Occasionally, when I’m speaking with new writers, I want to say, “Run for your life. Get out now, while you can. Write for joy, write for pleasure, write for personal development, but whatever you do don’t write for publication.”
This is not an attempt to decrease the competition. It’s more the difficulty of trying to coach someone through a system that is changing so fast very few people can keep up. Creative careers have never been linear, but when I look at “my class,” I sense a speed up in the rate of decay, the half-life of agents, publishers, and publishing opportunities.
“My class” are the writers who came seriously into the business at the same time I did, around 2000 to 2001. We were Sisters in Crime together and hung around the same news groups, helping each other through the tough questions. Do I have to have exactly 250 words on each page? (No, you don’t.) What is a Harvard comma? (The last comma in a series, used before the final conjunction. Yes, it’s a good idea to use one.) How do I write a query letter? (Send me your e-mail address. I’ll send you a sample.)
Eleven years after graduation, most universities classes have barely gotten through their 10-year reunion. Eleven years for writers is a long time.
Some of my “classmates” have died. Granted, many of us weren’t in the bloom of youth when we started, but losing people is always sad and I miss every one who has gone before. For others health or family obligations have intervened and they no longer have the time or finances to support a writer’s life.
More than a few have laid down their sword and shield and walked away. “I don’t want to do this any more.” “It’s too complicated.” “It stopped being fun a long time ago.”
On the other hand, I do have a few cards and e-mails in my “I knew them when” scrapbook. More than a few, a lot. A friend of mine had to tell me about a terrific book she’d just finished. I told her that she should write the author to let him know how much she enjoyed it. “I’ll ask him if it’s okay for me to give you his e-mail address.” Her jaw dropped. “You have his e-mail address?”
Yes, and his home phone number, but I didn’t tell her that. I also didn’t tell her that she could probably have found his e-mail address on the Internet. Allow me a small moment of vanity, okay?
Years ago, I had lunch with an author who now routinely makes the best-seller list. There is another writer who refers to me as “Minor Goddess,” because I once located a reference for her that she’d been trying to track down for years. It all comes with the territory.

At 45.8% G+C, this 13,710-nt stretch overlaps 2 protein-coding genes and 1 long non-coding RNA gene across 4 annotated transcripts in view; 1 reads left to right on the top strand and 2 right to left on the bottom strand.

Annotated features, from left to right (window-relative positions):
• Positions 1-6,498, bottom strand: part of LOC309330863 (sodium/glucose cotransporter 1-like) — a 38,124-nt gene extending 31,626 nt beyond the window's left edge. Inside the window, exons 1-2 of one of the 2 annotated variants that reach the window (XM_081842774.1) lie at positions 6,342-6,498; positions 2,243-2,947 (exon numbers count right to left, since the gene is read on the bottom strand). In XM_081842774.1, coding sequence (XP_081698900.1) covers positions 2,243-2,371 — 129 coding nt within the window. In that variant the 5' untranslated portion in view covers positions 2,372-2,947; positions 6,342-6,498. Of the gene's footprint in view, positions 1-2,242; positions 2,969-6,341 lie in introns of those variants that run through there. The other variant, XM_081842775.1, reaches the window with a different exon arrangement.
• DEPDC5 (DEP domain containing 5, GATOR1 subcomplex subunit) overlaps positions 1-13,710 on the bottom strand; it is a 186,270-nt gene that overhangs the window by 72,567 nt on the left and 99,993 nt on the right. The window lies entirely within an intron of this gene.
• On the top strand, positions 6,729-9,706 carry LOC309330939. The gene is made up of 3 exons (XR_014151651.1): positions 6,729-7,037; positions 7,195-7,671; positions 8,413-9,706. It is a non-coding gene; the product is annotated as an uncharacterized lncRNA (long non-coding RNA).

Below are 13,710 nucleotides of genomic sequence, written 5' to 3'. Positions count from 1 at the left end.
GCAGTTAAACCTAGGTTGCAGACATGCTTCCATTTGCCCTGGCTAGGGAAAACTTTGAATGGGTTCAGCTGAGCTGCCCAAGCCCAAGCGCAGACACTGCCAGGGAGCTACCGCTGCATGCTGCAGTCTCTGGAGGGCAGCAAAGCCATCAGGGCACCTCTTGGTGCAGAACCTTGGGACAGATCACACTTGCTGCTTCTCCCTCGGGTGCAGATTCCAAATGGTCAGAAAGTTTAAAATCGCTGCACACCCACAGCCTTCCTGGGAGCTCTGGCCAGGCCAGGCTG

It helps that I’ve taught for a long time. I know how much teaching, and coaching, is performance art. Deep breath. Big smile. “Good morning, everyone. Let’s talk about some of the good and exciting things that are going on in publishing and how those things are going to benefit your writing career.”
The nature of reading is changing. Fewer people are reading solely for pleasure, but more people are reading. Start thinking about what else a book can be besides slabs of paper between two covers.
The choices of what to read are phenomenal. This includes not only new works, but works that haven’t been in print for decades. One thing I noticed lately on mystery blogs is how many of them are going back to read, review, and refer to the legacy of mysteries from half a century ago.
Alice’s White Queen might have believed as many as six impossible things before breakfast, but I can research than number of impossible questions on the Internet in the time it takes me to boil water for tea. The Internet is a marvellous tool. Every writer needs to learn how to use that tool.
Yes, publishing is in free fall. That means you have so many more opportunities than I had when I first became serious about getting published. It’s a matter of finding those opportunities and taking advantage of them.
Talent has a lot to recommend it, but persistence has even more. If you stop now, you’ll never know how far you could have gone.
The funny thing is, the more I say those things to other writers, the more I believe them myself.
Quote for the week:
You've got to accentuate the positive,
Eliminate the negative,
Latch on to the affirmative, and
Don't mess with Mister In-Between
~lyrics by Johnny Mercer/music by Harold Arlen, 1944